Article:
The title number, which closes the first half, is a full-on, knock-out, drag-down, spine-tingling slice of pure Broadway magic. I haven’t seen such tap-dancing since watching Fred Astaire movies or Will Gaines at the Fringe years ago.
If they ever cook your goose Turn me loose If they ever put a bullet through your brain I’ll complain
If you think theatre is easy, try these routines 8 times a week. Could you dance like this until you’re Googie Withers? (Or Ethel Merman who played the role in the original 1934 Broadway version.) I felt I was still watching the Olympics. Joe Wickes would wilt.
I’ve been a sinner, I’ve been a scamp, But now I’m willin’ to trim my lamp, So blow, Gabriel, blow!
I loved every minute of this exquisite piece of froth (P.G. Wodehouse had a hand in the book), set on the pristine, camp decks of the SS Americana, packed with the craziest galere of passengers and crew.
And those mind-boggling lyrics, those indelible numbers – I get a kick out of you; You’re the top; Friendship; It’s de-lovely; You’d be so easy to love; Blow, Gabriel, blow!
And then, out into the crowded foyer, cafes and toilets, we flooded, like Corona was just a beer you’d order from the bar.
Just weeks ago, we were ordered to stay home and see no more than a handful of our nearest and dearest – it feels strange that such crowds are starting to be the norm again.
Anything Goes was, in fact, the second time I was in a theatre in 18 months. The first was last month to see, in the Scottish Opera Car Park venue, the Citizens’ fabulous Comedy of Errors.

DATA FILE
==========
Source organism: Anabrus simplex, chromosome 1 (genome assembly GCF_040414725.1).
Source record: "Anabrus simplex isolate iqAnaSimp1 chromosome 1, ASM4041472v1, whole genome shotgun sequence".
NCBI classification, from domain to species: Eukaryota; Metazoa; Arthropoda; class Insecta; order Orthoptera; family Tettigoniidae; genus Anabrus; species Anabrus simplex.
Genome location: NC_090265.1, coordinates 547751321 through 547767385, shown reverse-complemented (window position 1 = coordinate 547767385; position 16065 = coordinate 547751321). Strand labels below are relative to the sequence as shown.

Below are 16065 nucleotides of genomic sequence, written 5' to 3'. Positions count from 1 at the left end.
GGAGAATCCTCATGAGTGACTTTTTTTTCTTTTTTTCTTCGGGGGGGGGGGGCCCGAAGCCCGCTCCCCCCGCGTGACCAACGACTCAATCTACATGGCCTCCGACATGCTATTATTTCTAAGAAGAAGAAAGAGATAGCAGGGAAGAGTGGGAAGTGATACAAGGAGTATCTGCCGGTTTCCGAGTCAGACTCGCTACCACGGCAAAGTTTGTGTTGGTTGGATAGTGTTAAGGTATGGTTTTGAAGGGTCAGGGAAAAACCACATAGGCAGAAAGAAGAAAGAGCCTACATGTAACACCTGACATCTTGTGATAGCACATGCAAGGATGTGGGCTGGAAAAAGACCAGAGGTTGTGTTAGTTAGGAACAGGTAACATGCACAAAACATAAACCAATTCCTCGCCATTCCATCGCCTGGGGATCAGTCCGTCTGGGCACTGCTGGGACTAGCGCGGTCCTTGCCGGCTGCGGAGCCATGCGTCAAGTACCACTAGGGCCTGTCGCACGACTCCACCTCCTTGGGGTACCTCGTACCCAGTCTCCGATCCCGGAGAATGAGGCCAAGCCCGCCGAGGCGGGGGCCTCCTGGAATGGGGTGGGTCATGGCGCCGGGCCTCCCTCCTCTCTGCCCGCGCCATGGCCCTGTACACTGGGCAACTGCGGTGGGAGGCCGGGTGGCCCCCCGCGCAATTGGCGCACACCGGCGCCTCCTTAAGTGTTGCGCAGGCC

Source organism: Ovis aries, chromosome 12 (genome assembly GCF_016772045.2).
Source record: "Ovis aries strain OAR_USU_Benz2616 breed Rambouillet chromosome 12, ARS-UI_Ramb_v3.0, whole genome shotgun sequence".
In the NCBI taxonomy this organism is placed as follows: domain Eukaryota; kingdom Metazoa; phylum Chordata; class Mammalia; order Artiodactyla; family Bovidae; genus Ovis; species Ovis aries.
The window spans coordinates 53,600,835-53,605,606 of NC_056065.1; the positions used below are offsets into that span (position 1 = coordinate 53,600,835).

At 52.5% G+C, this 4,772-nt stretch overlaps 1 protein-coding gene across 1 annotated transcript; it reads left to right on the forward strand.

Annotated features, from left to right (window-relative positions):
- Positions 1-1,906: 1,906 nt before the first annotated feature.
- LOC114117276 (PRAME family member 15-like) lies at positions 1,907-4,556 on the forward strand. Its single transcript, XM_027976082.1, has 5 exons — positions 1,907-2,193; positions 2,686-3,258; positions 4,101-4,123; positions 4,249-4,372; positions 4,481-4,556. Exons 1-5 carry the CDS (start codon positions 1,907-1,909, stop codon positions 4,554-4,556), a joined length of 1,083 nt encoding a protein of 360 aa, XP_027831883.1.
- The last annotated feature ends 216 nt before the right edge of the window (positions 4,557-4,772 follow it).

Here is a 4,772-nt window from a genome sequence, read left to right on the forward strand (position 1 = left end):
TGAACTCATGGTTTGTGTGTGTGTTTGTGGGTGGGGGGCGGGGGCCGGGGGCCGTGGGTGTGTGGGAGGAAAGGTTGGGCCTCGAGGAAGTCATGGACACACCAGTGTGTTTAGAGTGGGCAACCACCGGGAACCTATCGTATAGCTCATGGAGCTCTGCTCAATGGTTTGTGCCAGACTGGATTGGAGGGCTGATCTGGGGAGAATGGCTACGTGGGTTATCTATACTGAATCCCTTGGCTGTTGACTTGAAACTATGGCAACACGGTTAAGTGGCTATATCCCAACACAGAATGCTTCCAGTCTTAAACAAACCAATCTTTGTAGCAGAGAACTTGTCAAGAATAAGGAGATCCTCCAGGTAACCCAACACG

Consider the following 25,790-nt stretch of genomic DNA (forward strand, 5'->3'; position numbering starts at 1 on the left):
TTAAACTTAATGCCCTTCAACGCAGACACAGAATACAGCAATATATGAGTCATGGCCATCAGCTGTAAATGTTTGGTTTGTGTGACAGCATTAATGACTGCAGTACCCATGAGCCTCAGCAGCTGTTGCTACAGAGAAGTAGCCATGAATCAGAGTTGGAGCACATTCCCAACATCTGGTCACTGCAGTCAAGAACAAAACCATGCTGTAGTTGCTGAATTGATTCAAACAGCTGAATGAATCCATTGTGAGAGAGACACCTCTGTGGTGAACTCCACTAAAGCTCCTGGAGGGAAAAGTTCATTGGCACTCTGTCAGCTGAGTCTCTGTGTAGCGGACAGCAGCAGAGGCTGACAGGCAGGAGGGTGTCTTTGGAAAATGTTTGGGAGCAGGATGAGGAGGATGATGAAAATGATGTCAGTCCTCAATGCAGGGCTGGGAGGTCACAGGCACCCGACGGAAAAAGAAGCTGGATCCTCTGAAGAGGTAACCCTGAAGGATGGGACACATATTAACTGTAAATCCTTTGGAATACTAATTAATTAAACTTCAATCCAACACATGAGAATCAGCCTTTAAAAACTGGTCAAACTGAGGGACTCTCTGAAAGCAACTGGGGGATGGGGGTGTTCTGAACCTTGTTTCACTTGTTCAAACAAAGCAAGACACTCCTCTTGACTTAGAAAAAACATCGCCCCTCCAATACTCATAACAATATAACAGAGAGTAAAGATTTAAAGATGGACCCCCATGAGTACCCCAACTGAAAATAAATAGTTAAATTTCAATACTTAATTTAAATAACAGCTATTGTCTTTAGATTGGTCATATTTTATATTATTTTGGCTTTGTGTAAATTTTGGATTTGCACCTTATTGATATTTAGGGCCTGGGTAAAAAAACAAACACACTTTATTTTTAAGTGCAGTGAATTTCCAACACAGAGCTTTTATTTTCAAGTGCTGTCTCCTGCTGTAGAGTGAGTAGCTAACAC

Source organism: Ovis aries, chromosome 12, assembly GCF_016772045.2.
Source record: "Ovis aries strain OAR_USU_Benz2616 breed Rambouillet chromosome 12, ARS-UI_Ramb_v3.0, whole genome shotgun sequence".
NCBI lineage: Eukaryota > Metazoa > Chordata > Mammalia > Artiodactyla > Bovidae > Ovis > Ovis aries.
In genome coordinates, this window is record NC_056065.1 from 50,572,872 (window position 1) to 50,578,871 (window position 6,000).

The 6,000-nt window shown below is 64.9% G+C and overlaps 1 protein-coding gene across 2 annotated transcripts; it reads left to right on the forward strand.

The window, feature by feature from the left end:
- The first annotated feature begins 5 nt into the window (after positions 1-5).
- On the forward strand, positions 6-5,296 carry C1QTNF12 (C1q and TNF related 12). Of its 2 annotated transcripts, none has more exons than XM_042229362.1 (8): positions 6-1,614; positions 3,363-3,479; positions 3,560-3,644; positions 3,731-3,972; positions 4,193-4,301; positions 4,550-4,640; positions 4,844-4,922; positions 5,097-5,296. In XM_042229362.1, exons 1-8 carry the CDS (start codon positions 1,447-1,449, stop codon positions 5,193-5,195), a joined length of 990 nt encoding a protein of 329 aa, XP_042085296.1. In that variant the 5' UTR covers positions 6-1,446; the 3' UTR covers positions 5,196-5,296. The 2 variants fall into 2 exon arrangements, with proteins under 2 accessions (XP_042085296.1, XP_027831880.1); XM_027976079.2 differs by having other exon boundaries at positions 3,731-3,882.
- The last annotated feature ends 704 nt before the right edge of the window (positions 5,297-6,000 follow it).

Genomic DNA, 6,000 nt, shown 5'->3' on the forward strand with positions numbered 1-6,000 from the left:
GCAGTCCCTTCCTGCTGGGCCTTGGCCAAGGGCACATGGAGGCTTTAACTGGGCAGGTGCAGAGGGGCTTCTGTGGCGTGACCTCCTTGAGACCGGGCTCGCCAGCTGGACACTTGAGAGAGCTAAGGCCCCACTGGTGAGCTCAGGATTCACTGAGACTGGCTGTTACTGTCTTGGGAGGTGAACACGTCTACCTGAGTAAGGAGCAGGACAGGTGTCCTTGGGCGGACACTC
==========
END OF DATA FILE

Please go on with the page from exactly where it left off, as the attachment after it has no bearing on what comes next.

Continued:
No gunwales stowed on that occasion. It was all socially distanced and out-of-doors. I was grateful for the tented roof because it kept out the sultry Glasgow sunshine!
The show was like a breath of fresh – and funny – air, the perfect tonic to lockdown, isolation and darkened theatres.
Shakespeare, the magpie, nicked the plot from old Roman playwright Plautus. It’s full of classic theatrical devices, spinning perpetually on mistaken identity: two sets of identical twins, ignorant of each other’s existence.
How lovely to be back in a theatre, enjoying all the physical and verbal harum-scarum. The 7-strong cast dashed up and down the staircases of ScotOp’s Falstaff set, twisting audience laughter from the bewildered characters’ panicked exchanges.
As with Moliere, Goldoni, Feydeau, Orton et al, the greatest moment of such farce comes when the truth is revealed to all. How best to show the real identities? Mirrors? Dummies? Other actors with backs to the audience?
The only other version I’ve seen had four actors as the twins. But this 90-minutes-straight-through production did the four twins’ set-up with just two people and an incredible lightness of touch so that the denouement – a swift flick and an empty hat – was breath-taking.
Next stop, Edinburgh. It’s good to be back. For now!
As the Reverend Stuart Campbell turned his fire away from unionist parties and on to the SNP, his blog Wings Over Scotland became more of a menace to the YES cause than the anti-indy camp. Was it too late to get our old Wings back?
Yes, it was. In the longest suicide post in history, The Ship Song, Stuart closed down his website. Or, as the Herald tweeted, Bath man pulls plug. (Campbell lives in Somerset.)
His adieu came 5 days after the Holyrood election that saw an increase in seats for the SNP and Greens. Campbell had attacked them relentlessly, urging his readers to cast their constituency vote for unionist parties instead. Meanwhile the party he championed, Alba, won 1.66% of the list vote and no seats.